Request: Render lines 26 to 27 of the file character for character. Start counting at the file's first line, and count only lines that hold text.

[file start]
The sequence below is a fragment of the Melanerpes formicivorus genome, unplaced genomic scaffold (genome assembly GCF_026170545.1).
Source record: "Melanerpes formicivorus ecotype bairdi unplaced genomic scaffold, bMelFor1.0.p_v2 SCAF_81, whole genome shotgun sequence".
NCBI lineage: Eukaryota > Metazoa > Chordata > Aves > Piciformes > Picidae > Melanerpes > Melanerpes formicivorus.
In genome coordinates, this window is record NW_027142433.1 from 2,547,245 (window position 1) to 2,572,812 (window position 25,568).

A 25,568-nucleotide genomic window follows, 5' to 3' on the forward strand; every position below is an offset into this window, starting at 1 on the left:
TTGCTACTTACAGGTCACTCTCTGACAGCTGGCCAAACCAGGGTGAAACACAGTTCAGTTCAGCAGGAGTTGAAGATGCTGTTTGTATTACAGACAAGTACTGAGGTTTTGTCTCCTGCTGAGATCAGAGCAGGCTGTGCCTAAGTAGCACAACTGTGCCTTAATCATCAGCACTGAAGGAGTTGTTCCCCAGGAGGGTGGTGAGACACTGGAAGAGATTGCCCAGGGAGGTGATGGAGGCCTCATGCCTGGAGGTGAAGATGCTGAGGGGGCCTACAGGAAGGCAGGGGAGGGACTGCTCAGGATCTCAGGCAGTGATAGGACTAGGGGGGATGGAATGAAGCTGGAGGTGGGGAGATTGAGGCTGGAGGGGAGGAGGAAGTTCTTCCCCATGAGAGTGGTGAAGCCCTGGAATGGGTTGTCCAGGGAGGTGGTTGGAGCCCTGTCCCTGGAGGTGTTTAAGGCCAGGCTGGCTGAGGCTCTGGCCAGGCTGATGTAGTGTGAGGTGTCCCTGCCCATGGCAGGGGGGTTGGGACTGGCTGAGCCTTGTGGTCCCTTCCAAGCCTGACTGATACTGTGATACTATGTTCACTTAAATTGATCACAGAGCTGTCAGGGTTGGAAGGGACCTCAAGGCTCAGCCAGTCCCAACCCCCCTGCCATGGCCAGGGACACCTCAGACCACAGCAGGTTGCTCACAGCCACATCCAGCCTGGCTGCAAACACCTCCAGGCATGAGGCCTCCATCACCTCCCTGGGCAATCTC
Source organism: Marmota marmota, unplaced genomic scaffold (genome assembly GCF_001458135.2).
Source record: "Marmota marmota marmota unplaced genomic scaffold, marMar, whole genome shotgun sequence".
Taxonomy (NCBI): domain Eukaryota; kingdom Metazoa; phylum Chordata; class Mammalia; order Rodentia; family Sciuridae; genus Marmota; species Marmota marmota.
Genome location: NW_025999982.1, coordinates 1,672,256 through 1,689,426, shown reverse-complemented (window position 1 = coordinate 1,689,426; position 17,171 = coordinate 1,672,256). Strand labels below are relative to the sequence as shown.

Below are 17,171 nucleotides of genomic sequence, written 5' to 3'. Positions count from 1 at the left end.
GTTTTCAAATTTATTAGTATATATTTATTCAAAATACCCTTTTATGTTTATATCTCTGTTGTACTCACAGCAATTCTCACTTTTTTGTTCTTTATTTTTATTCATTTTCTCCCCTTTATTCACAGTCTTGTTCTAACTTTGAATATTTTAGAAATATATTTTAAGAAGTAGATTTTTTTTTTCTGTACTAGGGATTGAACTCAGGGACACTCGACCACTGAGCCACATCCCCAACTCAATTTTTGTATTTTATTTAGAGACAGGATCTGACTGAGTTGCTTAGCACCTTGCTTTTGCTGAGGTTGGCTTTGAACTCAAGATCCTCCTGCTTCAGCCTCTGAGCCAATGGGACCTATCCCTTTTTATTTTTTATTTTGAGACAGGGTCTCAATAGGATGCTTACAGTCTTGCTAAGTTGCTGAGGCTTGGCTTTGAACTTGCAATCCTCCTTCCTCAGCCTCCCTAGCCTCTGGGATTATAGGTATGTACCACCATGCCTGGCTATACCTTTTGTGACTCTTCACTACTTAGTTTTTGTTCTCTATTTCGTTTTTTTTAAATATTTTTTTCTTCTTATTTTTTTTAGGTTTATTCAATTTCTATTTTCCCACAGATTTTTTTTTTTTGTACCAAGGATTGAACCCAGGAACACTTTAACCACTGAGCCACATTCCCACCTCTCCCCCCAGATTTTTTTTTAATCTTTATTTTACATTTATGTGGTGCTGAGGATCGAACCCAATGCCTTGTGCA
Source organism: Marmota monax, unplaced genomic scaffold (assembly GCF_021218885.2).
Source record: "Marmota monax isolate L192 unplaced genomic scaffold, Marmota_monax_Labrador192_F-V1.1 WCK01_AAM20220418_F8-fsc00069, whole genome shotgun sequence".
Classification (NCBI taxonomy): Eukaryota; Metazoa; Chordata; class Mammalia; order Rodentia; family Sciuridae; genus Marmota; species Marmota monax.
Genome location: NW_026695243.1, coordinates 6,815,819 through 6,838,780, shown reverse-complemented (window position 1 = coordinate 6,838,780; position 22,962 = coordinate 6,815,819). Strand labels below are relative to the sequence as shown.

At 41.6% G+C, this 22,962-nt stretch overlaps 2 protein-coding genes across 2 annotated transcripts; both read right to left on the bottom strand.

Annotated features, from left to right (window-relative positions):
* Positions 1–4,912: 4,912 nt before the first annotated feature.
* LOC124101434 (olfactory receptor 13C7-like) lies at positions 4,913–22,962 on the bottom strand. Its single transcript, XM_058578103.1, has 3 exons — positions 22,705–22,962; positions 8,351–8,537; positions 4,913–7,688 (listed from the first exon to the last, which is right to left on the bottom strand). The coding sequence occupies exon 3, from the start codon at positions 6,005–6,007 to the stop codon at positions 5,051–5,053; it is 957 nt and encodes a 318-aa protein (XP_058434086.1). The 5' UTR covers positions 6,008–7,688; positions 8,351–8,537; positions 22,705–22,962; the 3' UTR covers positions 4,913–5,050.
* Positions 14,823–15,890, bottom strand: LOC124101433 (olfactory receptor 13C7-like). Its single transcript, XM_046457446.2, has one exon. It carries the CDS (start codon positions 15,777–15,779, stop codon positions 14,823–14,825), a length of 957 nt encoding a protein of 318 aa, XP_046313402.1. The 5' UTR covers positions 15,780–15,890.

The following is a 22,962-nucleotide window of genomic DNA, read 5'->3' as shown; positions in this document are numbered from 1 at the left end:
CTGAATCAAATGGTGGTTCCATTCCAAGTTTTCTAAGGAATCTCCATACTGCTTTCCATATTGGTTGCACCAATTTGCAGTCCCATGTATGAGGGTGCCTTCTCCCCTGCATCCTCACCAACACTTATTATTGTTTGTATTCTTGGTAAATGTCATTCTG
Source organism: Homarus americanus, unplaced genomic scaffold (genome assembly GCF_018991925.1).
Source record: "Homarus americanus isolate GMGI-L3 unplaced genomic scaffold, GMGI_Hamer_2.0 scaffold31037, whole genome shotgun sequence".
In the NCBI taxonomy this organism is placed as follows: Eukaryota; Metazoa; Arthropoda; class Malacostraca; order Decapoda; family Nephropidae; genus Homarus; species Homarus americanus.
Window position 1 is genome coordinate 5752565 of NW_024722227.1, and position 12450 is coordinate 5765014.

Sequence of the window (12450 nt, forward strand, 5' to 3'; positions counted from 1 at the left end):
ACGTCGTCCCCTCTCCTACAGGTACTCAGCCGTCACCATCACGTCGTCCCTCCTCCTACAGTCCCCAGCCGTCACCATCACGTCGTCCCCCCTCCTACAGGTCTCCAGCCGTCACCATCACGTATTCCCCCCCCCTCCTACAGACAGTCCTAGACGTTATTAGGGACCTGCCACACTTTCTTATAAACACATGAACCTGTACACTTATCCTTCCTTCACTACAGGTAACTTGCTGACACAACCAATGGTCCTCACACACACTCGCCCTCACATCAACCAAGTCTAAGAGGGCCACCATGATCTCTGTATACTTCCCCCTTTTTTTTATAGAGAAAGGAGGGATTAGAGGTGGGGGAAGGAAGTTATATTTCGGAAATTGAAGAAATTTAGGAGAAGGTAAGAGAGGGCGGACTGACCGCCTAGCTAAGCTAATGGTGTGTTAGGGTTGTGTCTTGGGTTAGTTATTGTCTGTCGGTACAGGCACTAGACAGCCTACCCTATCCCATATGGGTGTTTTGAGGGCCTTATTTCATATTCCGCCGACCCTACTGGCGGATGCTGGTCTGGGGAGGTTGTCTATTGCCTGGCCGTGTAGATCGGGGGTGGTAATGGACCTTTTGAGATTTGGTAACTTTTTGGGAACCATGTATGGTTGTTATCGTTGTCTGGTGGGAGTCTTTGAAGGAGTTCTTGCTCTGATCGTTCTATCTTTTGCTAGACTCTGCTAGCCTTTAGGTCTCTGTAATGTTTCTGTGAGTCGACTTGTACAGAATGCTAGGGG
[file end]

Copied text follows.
In the NCBI taxonomy this organism is placed as follows: Eukaryota; Metazoa; Arthropoda; class Malacostraca; order Decapoda; family Nephropidae; genus Homarus; species Homarus americanus.
Window position 1 is genome coordinate 5752565 of NW_024722227.1, and position 12450 is coordinate 5765014.